The trailer for Rian Johnson’s sci-fi thriller Looper distills American pop culture to two minutes of frenzied glory. We get Bruce Willis and Joseph Gordon-Levitt, made up with a Willis-esque putty Roman nose, running train, engaging in fighting rampages and blowing stuff up—all set to the frenetic, throttling wub-wub-wubs of dubstep. It’s the standard, romanticized, what-Hollywood-thinks-America-wants setup.
But Looper is not a movie that romanticizes its elements, its characters or its genre. It doesn’t preoccupy itself with the motifs and expectations of Hollywood or pop culture. And none of it is set to dubstep.
The result is one of the best films of the year. Looper is smart, tough-minded, witty and unpredictable, with a surprising amount of heart.
Here is a film that richly explores many of the celebrated themes that make us human: love, loss, regret, revenge, sacrifice, redemption. Yet Looper does not try to sentimentalize its characters. There are no clear-cut heroes or villains. There are only characters who, faced with a bleak, unpredictable, unyielding world, try to make do.
There are a few main players in this film: young Joe (Joseph Gordon-Levitt) the looper, a hired hit man who kills mob targets from 2074 transported back to 2044; old Joe (Bruce Willis), a hardened Joe 30-years-older, none too enthusiastic to be killed by his younger self; and Sara (Emily Blunt), a sexy single mom fiercely protective of her unusual son, Cid (Pierce Gagnon in an extraordinary performance). All are willing to go to great lengths to achieve their goal—to save themselves or protect the ones they love—and all make questionable choices in the process.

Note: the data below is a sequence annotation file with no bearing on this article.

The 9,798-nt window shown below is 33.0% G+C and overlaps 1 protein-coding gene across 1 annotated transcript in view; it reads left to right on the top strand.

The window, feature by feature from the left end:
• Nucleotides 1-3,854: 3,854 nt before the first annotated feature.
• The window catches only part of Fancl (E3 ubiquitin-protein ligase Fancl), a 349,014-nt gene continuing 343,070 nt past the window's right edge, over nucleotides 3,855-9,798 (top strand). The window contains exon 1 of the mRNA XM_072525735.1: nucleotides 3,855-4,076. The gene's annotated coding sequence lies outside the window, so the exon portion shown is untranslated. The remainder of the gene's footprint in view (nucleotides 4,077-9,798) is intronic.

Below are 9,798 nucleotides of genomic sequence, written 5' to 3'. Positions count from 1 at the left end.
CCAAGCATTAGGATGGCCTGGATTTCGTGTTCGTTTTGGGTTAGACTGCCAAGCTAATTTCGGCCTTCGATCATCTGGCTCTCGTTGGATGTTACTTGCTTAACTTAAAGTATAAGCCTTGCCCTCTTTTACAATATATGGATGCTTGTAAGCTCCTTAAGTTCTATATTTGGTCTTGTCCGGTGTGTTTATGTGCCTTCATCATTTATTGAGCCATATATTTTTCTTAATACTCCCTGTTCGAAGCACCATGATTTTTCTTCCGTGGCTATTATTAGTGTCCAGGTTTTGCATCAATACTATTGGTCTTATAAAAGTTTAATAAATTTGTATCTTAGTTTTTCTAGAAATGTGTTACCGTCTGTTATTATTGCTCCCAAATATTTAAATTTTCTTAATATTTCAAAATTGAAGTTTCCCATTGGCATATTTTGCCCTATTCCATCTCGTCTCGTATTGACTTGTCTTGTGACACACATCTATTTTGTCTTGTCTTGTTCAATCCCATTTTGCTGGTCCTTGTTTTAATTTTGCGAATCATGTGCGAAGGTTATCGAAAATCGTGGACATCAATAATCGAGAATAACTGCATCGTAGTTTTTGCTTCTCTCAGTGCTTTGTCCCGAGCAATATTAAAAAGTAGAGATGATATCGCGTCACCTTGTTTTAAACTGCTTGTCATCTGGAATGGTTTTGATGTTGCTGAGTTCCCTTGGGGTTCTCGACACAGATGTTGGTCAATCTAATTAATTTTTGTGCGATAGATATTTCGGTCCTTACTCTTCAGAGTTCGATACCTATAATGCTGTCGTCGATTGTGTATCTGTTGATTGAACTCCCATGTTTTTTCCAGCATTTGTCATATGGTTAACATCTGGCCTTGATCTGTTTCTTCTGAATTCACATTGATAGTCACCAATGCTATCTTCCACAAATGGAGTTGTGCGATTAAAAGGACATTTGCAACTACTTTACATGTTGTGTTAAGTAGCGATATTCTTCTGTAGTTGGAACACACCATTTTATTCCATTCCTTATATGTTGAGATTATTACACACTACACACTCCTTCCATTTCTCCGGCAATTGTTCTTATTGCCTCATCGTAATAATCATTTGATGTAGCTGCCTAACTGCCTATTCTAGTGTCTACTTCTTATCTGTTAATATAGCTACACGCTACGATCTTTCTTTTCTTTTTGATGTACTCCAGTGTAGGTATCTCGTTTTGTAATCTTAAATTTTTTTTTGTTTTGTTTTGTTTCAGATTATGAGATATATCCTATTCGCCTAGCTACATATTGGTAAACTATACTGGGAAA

Time travel is introduced—something that “will have been invented 30 years from now,” immediately outlawed and used only by the criminal underground—but the how and why and mythology of it remains unexplained. It’s a wise choice; while we see the time-traveling victims and the machine that transported them, we ultimately engage with the results, complexities, loops and paradoxes. Joe’s mafia boss gets the gist of it when he tells Joe, “this time-travel sh*t just fries your brain like an egg.” Looper cleverly plays with the possibilities of time travel—drawing scars into oneself as a message for one’s future self, for example—but keeps it a “will have done,” a subjunctive, a catalyst that drives the plot rather than forms its basis. The film’s setup doesn’t jerk us around on a time-traveling ride; the action feels real and direct, and we are free to immerse ourselves in the story that unfolds.
This all escalates to a finale that represents a four-way philosophical compromise between the main players. It is at once astonishing, poignant and ingenious—a conclusion that ties up all loose plot ends neatly. In its climax, Looper is ambitious enough to ask complex questions of human nature: how far will we go to protect, to save, to avenge those we love? Yet this is a film that does not ultimately emphasize who survives, but instead questions whose account, whose perspective, whose version of events we ultimately trust. At the end of the day, whose story endures?
These questions are up to you to answer. Looper is the kind of film that made me clap and cheer when it finished at the theater and stayed in my thoughts days after. It is worth seeing, and seeing again.